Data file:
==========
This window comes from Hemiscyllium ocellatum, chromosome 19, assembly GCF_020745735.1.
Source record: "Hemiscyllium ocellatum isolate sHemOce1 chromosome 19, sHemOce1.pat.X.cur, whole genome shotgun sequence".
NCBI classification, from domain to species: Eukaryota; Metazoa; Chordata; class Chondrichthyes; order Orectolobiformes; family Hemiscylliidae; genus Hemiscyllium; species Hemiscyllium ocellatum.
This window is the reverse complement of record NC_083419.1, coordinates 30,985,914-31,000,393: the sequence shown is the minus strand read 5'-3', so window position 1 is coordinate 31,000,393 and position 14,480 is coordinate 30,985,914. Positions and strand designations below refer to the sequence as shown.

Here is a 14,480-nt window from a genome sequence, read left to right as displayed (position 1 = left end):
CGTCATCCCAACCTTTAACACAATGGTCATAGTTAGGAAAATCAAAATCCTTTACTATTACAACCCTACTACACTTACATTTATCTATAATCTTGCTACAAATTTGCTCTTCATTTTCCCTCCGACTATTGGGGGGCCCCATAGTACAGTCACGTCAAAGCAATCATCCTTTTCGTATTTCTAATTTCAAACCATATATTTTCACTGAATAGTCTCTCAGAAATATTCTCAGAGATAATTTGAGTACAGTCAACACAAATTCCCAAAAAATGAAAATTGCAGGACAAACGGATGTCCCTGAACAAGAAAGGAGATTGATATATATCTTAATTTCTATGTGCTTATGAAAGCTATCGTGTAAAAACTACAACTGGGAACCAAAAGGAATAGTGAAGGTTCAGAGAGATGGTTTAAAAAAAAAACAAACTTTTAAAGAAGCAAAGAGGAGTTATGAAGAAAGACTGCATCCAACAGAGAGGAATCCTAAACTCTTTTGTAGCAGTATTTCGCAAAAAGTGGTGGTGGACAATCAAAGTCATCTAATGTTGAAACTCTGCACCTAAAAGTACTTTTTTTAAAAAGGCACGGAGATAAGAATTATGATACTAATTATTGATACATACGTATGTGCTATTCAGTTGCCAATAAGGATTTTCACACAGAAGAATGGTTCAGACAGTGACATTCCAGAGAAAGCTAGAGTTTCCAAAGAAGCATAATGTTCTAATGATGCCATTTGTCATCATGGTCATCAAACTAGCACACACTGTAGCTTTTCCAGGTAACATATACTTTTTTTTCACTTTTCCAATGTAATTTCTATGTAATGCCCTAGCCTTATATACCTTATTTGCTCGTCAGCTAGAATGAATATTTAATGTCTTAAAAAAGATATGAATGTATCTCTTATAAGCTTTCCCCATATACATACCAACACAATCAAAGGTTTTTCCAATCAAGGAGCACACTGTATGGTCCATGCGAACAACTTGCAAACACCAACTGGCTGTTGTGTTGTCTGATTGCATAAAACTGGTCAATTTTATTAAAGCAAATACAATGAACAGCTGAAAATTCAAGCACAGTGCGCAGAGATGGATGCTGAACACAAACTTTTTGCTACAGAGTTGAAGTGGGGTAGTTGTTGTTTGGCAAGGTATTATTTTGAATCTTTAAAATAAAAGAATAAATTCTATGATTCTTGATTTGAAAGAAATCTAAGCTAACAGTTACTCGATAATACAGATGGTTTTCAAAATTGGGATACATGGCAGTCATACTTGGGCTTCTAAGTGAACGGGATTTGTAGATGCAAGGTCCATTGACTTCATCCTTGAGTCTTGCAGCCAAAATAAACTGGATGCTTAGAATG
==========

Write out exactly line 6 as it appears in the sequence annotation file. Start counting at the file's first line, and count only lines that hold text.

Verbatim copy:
CGTCATCCCAACCTTTAACACAATGGTCATAGTTAGGAAAATCAAAATCCTTTACTATTACAACCCTACTACACTTACATTTATCTATAATCTTGCTACAAATTTGCTCTTCATTTTCCCTCCGACTATTGGGGGGCCCCATAGTACAGTCACGTCAAAGCAATCATCCTTTTCGTATTTCTAATTTCAAACCATATATTTTCACTGAATAGTCTCTCAGAAATATTCTCAGAGATAATTTGAGTACAGTCAACACAAATTCCCAAAAAATGAAAATTGCAGGACAAACGGATGTCCCTGAACAAGAAAGGAGATTGATATATATCTTAATTTCTATGTGCTTATGAAAGCTATCGTGTAAAAACTACAACTGGGAACCAAAAGGAATAGTGAAGGTTCAGAGAGATGGTTTAAAAAAAAAACAAACTTTTAAAGAAGCAAAGAGGAGTTATGAAGAAAGACTGCATCCAACAGAGAGGAATCCTAAACTCTTTTGTAGCAGTATTTCGCAAAAAGTGGTGGTGGACAATCAAAGTCATCTAATGTTGAAACTCTGCACCTAAAAGTACTTTTTTTAAAAAGGCACGGAGATAAGAATTATGATACTAATTATTGATACATACGTATGTGCTATTCAGTTGCCAATAAGGATTTTCACACAGAAGAATGGTTCAGACAGTGACATTCCAGAGAAAGCTAGAGTTTCCAAAGAAGCATAATGTTCTAATGATGCCATTTGTCATCATGGTCATCAAACTAGCACACACTGTAGCTTTTCCAGGTAACATATACTTTTTTTTCACTTTTCCAATGTAATTTCTATGTAATGCCCTAGCCTTATATACCTTATTTGCTCGTCAGCTAGAATGAATATTTAATGTCTTAAAAAAGATATGAATGTATCTCTTATAAGCTTTCCCCATATACATACCAACACAATCAAAGGTTTTTCCAATCAAGGAGCACACTGTATGGTCCATGCGAACAACTTGCAAACACCAACTGGCTGTTGTGTTGTCTGATTGCATAAAACTGGTCAATTTTATTAAAGCAAATACAATGAACAGCTGAAAATTCAAGCACAGTGCGCAGAGATGGATGCTGAACACAAACTTTTTGCTACAGAGTTGAAGTGGGGTAGTTGTTGTTTGGCAAGGTATTATTTTGAATCTTTAAAATAAAAGAATAAATTCTATGATTCTTGATTTGAAAGAAATCTAAGCTAACAGTTACTCGATAATACAGATGGTTTTCAAAATTGGGATACATGGCAGTCATACTTGGGCTTCTAAGTGAACGGGATTTGTAGATGCAAGGTCCATTGACTTCATCCTTGAGTCTTGCAGCCAAAATAAACTGGATGCTTAGAATG